The paper book is dying. Everybody says so. The publishing industry seems to consider its demise a fait accompli and is struggling to retool for the age of electronic books, the Kindle era. (Couldn't Amazon.com have thought up an e-reader name less redolent of Nazi book burnings?) The future's coming, and it's going to kick the publishing industry's ass and deliver the coup de grace to an already moribund bookselling business. A few Borders and Barnes & Noble megastores might survive as middle-class 'literary cafes' in the metropolitan suburbs, but the small, independent bookstores that used to dot the American landscape like so many Audenesque lightpoints from Provincetown to Portland are going, going--you get the picture.
I know, I know...All these ominous warnings were sounded 15 years ago when the villain was that evil "internets," but the web turned out to be, at least for a while, a boon to the book business, connecting buyers and sellers all over the world and facilitating transactions that would've been impossible only a few years earlier. (I know a book dealer in Ohio who actually sold Korans to Saudi Arabia. No joke.) But the situation for the book as we've known it is much more desperate today. In the not-too-distant future, all new books (and all new editions of old books) will be disseminated and read electronically. Now is the time to think about the consequences of this change and try to alleviate the most negative ones. Everyone has heard the 'pro' side of the e-book conversation--it mostly boils down to portability and (that Great Corporate God) efficiency--but here are a few 'cons' that haven't received sufficient attention:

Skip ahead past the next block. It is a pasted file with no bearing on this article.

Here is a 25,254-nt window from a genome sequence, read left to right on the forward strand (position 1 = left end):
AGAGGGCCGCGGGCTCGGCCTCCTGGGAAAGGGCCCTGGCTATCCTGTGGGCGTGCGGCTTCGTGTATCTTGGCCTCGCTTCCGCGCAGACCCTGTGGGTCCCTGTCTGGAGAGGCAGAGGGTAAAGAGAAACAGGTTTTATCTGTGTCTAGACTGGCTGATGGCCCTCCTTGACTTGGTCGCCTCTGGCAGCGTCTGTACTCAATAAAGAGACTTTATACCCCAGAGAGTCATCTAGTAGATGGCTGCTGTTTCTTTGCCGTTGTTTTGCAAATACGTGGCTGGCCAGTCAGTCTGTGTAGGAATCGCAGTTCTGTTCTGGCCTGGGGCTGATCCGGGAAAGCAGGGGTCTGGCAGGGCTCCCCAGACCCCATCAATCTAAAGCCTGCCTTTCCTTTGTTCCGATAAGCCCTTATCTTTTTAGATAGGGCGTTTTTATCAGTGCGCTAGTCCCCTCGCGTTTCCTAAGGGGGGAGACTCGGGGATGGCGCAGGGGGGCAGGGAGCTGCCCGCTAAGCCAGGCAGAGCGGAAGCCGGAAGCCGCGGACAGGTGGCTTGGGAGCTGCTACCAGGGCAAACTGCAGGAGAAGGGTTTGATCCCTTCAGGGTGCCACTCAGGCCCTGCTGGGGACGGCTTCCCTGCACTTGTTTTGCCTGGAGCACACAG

Ease of Censorship. If some powerful entity wishes to alter or destroy my copy of Thoreau's "Civil Disobedience," their agents would be forced to break into my home and search my non-ordered bookcases and stacks for several hours until they accidentally happened upon my Modern Library Walden and Other Writings. They would then have to either mutilate the book and replace it or confiscate it and tiptoe smugly into the night like so many triumphant Boris Badinovs. And even after all that effort, power's triumph would be only partial, for they would've failed to notice my Bantam Classics Thoreau in the almost inaccessible back row of a double-rowed shelf in another bookcase. (Damn, I just told them about it. Gotta move that book.) By contrast, electronic books are a Stalinist's wet dream. Any future totalitarian government--or the current totalitarian capitalist Chinese government, to pull an example out of thin air--that wishes to censor my electronic edition of Thoreau's essay need only politely ask a compliant e-book corporation to do the dirty deed. The next time I download another purchase to my reader, my copy of Thoreau will be silently altered or erased. Imagine how Stalin would've used this against Trotsky's books. No need for scissors, glue and incinerators; just press delete and the funny-bearded Frida Kahlo-fucker's history of the Russian Revolution is gone, gone, gone. More efficient than Mercader's ice axe.